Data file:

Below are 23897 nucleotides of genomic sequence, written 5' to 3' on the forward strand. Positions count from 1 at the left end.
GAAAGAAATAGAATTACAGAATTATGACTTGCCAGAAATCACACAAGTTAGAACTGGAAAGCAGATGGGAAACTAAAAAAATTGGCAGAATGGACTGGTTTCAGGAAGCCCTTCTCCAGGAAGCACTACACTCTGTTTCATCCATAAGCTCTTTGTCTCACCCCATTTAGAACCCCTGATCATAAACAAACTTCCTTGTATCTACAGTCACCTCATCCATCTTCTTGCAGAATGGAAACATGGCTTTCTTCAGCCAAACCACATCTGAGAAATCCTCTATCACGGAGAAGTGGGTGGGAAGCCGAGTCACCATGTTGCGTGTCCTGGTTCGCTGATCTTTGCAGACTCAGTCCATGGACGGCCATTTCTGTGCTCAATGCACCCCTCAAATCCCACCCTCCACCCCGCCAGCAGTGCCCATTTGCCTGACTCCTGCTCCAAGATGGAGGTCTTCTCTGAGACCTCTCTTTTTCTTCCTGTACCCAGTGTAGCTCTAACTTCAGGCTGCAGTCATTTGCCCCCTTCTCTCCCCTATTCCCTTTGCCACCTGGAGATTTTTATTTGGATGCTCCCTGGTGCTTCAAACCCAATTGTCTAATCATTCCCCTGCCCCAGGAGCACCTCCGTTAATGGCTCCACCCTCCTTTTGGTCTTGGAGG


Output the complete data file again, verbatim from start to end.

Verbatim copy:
Below are 23897 nucleotides of genomic sequence, written 5' to 3' on the forward strand. Positions count from 1 at the left end.
GAAAGAAATAGAATTACAGAATTATGACTTGCCAGAAATCACACAAGTTAGAACTGGAAAGCAGATGGGAAACTAAAAAAATTGGCAGAATGGACTGGTTTCAGGAAGCCCTTCTCCAGGAAGCACTACACTCTGTTTCATCCATAAGCTCTTTGTCTCACCCCATTTAGAACCCCTGATCATAAACAAACTTCCTTGTATCTACAGTCACCTCATCCATCTTCTTGCAGAATGGAAACATGGCTTTCTTCAGCCAAACCACATCTGAGAAATCCTCTATCACGGAGAAGTGGGTGGGAAGCCGAGTCACCATGTTGCGTGTCCTGGTTCGCTGATCTTTGCAGACTCAGTCCATGGACGGCCATTTCTGTGCTCAATGCACCCCTCAAATCCCACCCTCCACCCCGCCAGCAGTGCCCATTTGCCTGACTCCTGCTCCAAGATGGAGGTCTTCTCTGAGACCTCTCTTTTTCTTCCTGTACCCAGTGTAGCTCTAACTTCAGGCTGCAGTCATTTGCCCCCTTCTCTCCCCTATTCCCTTTGCCACCTGGAGATTTTTATTTGGATGCTCCCTGGTGCTTCAAACCCAATTGTCTAATCATTCCCCTGCCCCAGGAGCACCTCCGTTAATGGCTCCACCCTCCTTTTGGTCTTGGAGG